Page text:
407 F.2d 95 (8th Cir. 1969), 19161, Von Feldt v. United States

Docket Nº:19161, 19162.
Citation:407 F.2d 95
Party Name:Dominic A. VON FELDT and Inland Oil Company, a Kansas Corporation, Appellants, v. UNITED STATES of America, Appellee. Howard D. MITCHELL, Appellant, v. UNITED STATES of America, Appellee.
Case Date:February 11, 1969
Court:United States Courts of Appeals, Court of Appeals for the Eighth Circuit
 
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Page 95

407 F.2d 95 (8th Cir. 1969)

Dominic A. VON FELDT and Inland Oil Company, a Kansas Corporation, Appellants,

v.

UNITED STATES of America, Appellee.

Howard D. MITCHELL, Appellant,

v.

UNITED STATES of America, Appellee.

Nos. 19161, 19162.

United States Court of Appeals, Eighth Circuit.

February 11, 1969

Page 96

John R. Doyle, Lincoln, Neb., and Jack L. Freeman, Oklahoma City, Okl., for appellants.

Theodore L. Richling, U.S. Atty., Omaha, Neb., for appellee; Donald N. Malawsky, Thad H. Turk and Robert H. Davenport, for Securities and Exchange Commission, Denver, Colo., on the brief.

Before MATTHES, GIBSON and LAY, Circuit Judges.

MATTHES, Circuit Judge.

A nine count indictment filed December 10, 1964, in the United States District Court for the District of Nebraska alleged that the appellants and one Roy E. Crist had violated 15 U.S.C. § 77q(a) of the Securities Exchange Act of 1933; 18 U.S.C. §§ 1341, 2314 and 371. 1

Defendant Crist, who had originally pled not guilty, withdrew that plea on February 11, 1965, and on the same day entered a plea of guilty to all counts. The appellants were found guilty on all counts except appellant Mitchell, whose motion for a judgment of acquittal was granted as to Count VIII. From the judgments of conviction duly entered on the jury verdicts appellants have appealed.

There is no controversy over the sufficiency of the evidence to sustain the convictions of Von Feldt and Inland Oil Company. However, Mitchell does claim that a submissible case was not made against him and that his motion for a judgment of acquittal on all counts should have been granted. We deal with this question below.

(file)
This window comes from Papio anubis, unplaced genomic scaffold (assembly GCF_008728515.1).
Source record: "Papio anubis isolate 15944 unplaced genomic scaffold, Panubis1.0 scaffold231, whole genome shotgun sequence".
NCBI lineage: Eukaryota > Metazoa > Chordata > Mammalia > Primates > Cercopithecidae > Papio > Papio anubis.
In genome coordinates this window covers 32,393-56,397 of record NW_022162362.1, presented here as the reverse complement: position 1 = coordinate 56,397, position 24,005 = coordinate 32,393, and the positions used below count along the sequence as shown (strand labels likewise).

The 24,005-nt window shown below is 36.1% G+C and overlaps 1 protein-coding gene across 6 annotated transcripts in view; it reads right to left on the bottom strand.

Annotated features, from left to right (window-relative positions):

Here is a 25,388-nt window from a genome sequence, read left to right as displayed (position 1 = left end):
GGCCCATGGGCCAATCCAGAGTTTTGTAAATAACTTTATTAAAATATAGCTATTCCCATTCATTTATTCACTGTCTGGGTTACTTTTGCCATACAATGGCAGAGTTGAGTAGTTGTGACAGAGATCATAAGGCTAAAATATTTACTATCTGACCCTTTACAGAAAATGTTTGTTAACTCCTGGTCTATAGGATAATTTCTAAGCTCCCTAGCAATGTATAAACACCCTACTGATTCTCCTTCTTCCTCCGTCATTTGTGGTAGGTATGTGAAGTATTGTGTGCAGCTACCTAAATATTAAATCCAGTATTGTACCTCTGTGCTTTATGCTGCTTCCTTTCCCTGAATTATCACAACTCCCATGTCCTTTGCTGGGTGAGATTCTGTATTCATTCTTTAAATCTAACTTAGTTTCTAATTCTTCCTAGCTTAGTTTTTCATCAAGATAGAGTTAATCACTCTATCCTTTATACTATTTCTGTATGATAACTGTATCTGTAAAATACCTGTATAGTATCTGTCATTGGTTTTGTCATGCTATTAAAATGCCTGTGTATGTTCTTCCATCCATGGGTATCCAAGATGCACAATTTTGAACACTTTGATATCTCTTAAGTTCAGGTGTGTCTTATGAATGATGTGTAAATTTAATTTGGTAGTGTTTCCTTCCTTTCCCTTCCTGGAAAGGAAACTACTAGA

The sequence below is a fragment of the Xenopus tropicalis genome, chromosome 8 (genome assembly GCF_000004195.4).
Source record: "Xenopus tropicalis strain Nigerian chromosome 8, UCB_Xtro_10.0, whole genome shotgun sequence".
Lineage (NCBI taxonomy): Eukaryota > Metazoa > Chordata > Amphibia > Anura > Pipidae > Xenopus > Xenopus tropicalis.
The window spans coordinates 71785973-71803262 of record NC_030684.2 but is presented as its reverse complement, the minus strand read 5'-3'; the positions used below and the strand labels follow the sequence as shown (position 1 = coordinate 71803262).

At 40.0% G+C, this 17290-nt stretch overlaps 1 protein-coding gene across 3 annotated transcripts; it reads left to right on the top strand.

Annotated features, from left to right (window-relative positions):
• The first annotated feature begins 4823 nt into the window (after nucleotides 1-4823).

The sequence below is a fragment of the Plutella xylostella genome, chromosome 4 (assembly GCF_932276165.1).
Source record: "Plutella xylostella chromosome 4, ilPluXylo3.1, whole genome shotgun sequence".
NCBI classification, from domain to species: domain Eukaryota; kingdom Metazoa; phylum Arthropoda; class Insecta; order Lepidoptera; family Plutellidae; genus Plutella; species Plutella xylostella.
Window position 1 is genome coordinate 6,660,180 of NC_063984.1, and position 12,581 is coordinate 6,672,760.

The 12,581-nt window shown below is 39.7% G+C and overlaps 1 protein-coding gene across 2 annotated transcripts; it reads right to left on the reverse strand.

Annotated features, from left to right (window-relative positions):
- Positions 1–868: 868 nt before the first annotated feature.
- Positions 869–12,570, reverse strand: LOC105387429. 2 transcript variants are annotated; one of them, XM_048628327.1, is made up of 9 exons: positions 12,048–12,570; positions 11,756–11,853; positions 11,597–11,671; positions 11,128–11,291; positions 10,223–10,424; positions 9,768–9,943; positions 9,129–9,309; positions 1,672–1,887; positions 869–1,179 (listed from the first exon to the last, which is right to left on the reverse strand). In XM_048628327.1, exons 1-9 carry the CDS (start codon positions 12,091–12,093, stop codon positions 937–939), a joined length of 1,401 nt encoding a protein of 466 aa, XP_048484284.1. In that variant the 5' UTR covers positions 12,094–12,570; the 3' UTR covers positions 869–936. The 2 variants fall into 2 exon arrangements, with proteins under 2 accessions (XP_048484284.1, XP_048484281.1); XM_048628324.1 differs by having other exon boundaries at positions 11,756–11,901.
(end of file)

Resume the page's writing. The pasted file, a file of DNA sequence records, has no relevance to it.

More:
In general, Counts I through VII of the indictment alleged and the evidence, viewed in the light most favorable to the verdicts, established that the appellants

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and Crist devised a fraudulent scheme or artifice to offer and sell securities, namely, investment contracts evidenced by oil and gas leases and assignments of oil and gas leases, agreements and promises on land owned by the United States Government in Rio Arriba County, New Mexico. On or about January 1, 1962, and continuing thereafter, the defendants carried out their fraudulent scheme by soliciting members of the investing public and offered and actually sold to them such investment contracts. The defendants exhibited magazine articles, maps, pictures, reports and made misrepresentations, all designed to prove the excellent oil and gas prospects on the federally-owned land. As a part of the scheme, appellants and Crist falsely represented to the investors that the Government charged $5 per acre for the oil and gas leases, plus a $10 filing fee for each lease, and in consideration for assigning the leases to appellants and Crist they would pay the investors $10 an acre and in some cases as much as $20 per acre. Additionally, the investors were to retain an overriding or royalty interest in the leases ranging from one per-cent to five per-cent. Appellants and Crist, after obtaining money from investors, caused the Bureau of Land Management, Department of the Interior at Santa Fe, New Mexico, to issue oil and has leases, and assignments of leases previously obtained by defendants, to investors. The cost to the defendants was $.50 per acre, instead of $5 per acre as represented, plus the $10 filing fee.